AZoQuantum spoke with Dafei Jin from Argonne about his breakthrough research that has outlined a new method for creating qubits that could revolutionize quantum computing in the future.
Could you please tell us a little about your background and how you came to be involved with this research?
I received my doctorate degree in low-temperature physics from Brown University in 2012. I played with single electrons in superfluid helium for 6 years. That field has been a dying field, but it gave me the most essential inspiration and expertise that led to this discovery 10 years after I graduated. I did my postdoctoral research in quantum science and nanoengineering for nearly 6 years, first at MIT and then at UC Berkeley. I learned a lot of modern techniques during that time and started to form the idea and ambition to make a new kind of qubit when I started my career at Argonne in 2018, by integrating my background in both traditional low-temperature physics and modern quantum science and nanoengineering.
Could you briefly describe what is meant by a ‘qubit’?
A classical bit, which is the basic unit of information in our current digital devices, can be either 0 or 1. A quantum bit (qubit), which is the basic unit of information in a quantum computer, can be simultaneously 0 and 1. One may consider it as being on some kind of “overlapping” states between 0 and 1.
What limitations have qubits faced thus far in practical application?
There have been several kinds of qubits to date. They all have advantages and disadvantages in one aspect or another. But the biggest challenge for all qubit systems is that it is difficult to scale them up to link many (for example, >1000) qubits together to perform useful quantum computing.
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In your research you have developed a new method for creating qubits. Could you please outline the steps you took?
We freeze neon onto a micro-chip and turn it into a solid at low temperatures. We then spray electrons onto the solid neon from a light filament and then trap a single electron on the solid neon as our qubit. We use a chip-scale microwave resonator made out of superconductors to let microwave photons control and readout the electron qubits.
Coherence time is the time scale that a qubit can remain in a simultaneous 0 and 1 state (the overlapping state). It could be affected by many things, like how stable our electronic equipment was, how well our solid neon was grown, and under what control conditions we took our measurements.
Why was neon chosen for the surface on which to trap the electron?
Neon is one of the most inert elements in the periodic table. It naturally turns into a solid in a near-vacuum environment at low temperatures without the need for pressurizing it. It is the cleanest natural solid in the universe and can host and protect our electron qubit from environmental disturbance.
Why is your qubit platform significant? What advantages does it have compared to previous platforms?
It incorporates advantages from the three most well-known and used qubits today: superconducting junction qubits, semiconductor quantum-dot qubits, and trapped-ion qubits. It can be manufactured at a low cost, it has long-enough coherence time, and it can be operated very quickly.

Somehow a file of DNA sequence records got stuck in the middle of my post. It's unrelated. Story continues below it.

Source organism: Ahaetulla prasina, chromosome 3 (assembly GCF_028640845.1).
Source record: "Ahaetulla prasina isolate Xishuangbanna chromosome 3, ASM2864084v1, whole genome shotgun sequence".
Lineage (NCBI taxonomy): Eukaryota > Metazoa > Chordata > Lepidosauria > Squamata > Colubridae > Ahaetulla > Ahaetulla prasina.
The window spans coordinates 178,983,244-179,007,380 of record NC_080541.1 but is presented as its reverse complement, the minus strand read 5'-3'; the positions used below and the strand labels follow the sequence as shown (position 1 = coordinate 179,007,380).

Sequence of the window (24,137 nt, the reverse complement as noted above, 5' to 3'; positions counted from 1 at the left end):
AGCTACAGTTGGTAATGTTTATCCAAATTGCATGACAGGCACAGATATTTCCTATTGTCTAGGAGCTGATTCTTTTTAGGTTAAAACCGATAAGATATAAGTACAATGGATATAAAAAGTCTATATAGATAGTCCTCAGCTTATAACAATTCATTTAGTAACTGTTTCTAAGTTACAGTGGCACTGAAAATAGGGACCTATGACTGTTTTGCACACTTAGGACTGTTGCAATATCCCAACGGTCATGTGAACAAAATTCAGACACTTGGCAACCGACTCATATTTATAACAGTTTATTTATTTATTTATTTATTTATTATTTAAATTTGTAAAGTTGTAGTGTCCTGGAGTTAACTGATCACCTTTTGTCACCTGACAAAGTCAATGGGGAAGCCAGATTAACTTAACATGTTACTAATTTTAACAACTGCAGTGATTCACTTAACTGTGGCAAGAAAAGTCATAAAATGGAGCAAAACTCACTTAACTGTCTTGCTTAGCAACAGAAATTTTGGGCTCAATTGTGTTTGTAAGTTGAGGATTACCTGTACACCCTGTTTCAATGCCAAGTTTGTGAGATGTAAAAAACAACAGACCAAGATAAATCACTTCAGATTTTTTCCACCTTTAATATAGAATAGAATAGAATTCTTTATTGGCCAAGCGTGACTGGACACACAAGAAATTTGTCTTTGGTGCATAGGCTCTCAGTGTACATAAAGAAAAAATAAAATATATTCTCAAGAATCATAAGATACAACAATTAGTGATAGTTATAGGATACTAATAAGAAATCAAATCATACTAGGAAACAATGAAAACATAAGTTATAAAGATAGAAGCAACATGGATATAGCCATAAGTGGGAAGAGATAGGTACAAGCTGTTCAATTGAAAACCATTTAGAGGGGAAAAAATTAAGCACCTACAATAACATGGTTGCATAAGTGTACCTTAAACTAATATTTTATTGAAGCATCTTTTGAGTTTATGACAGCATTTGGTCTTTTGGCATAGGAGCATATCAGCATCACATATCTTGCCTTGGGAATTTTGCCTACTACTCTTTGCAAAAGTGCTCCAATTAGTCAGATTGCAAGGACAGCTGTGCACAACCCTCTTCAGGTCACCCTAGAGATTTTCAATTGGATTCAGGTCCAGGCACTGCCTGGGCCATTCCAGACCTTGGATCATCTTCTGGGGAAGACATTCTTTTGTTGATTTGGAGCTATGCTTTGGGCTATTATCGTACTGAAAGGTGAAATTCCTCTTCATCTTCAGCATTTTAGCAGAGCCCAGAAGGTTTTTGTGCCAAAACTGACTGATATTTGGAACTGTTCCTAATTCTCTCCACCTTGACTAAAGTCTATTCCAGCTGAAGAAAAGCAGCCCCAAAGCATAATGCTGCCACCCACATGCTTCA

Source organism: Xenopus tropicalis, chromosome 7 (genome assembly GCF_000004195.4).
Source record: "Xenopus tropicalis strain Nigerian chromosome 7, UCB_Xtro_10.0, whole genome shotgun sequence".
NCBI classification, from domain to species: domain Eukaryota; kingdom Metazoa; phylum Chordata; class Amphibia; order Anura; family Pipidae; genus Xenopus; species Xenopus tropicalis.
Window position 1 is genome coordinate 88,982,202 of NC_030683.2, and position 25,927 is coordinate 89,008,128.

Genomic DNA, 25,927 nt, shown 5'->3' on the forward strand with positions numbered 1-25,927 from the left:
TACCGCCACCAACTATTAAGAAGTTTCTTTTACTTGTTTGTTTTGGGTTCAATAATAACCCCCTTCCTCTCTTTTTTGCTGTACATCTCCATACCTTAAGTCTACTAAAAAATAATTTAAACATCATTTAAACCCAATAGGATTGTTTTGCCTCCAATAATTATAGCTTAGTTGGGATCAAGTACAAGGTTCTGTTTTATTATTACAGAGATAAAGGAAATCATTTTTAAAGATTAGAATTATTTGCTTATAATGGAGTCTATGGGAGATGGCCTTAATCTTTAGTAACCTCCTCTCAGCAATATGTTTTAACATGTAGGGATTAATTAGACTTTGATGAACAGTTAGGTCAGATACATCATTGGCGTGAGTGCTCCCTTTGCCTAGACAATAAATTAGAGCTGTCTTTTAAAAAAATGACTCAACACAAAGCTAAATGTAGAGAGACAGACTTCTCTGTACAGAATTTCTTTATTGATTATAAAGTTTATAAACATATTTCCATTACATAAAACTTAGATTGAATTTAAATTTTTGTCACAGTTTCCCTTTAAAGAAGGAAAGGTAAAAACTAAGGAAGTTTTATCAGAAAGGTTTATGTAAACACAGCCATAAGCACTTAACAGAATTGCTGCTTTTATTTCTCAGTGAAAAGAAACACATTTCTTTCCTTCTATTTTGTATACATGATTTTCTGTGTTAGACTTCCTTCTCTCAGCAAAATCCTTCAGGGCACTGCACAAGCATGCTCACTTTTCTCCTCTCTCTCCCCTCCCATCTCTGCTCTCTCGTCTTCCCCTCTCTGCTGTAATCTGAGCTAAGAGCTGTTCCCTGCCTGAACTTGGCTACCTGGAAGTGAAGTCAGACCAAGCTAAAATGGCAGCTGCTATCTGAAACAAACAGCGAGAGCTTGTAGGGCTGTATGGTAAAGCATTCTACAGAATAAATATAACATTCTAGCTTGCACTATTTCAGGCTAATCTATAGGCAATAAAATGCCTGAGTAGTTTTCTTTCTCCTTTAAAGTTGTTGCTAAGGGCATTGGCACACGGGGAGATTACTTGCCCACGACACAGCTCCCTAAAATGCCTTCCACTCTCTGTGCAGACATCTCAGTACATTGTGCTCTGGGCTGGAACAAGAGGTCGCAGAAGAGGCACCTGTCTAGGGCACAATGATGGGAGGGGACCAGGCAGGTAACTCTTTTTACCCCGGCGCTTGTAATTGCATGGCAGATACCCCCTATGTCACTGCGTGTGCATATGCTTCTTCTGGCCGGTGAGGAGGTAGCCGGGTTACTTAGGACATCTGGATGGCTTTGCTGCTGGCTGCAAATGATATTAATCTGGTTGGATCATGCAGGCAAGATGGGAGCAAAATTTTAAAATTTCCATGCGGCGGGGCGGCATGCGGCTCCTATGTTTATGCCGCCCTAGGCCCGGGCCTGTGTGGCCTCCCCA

How will this platform bring us closer to the efficient regular use of quantum computers?
No one has a clear vision of when the efficient regular use of quantum computers can happen. If this new qubit platform could grow well in the coming years – which will require scientists worldwide to work together – it might be able to accelerate the deployment towards 1000 qubits, sooner than other platforms. But that would still be a long way from having regularly usable quantum computers.
What still requires discovery or improvement before a quantum computing future is fully realized?
Some ingenious ways to accommodate a lot of qubits on the same chip and develop systematic ways to link and control them.
What is personally the most exciting aspect of this research for you?
Our system is very simple and similar to something that was proposed about 22 years ago. However, when a similar concept was proposed then, it never worked as intended. Our system worked extremely well even in our first and second series of experiments. Our qubits are already outperforming many existing qubits that have been studied for 20 years.
Do you plan on conducting further research on qubits?
Yes. There are many forthcoming projects to do and challenges to solve.
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Where can readers find more information?
The link to the Nature paper:
The link to Argonne’s press release:
The link to a youtube video that elaborates the story:
A number of other slightly different stories that contain complementary information:
About Dafei Jin
Dafei Jin is a scientist at the Center for Nanoscale Materials at Argonne National Laboratory. Jin is the leader of the Quantum Matter and Devices Lab. In the past few years, he received several awards from Argonne: The Impact Argonne Award on Innovation in 2020 for his pivotal contribution to the establishment of the first DOE user facility dedicated to quantum research: Quantum Matter and Devices Lab, the Next-Generation Leadership on Quantum Information in 2021 for his pioneering and collaborative research on quantum materials and devices, and the Physical Science and Engineering Early Investigator Named Award in 2022 for his leading role in the recent discovery and development of this new qubit platform.
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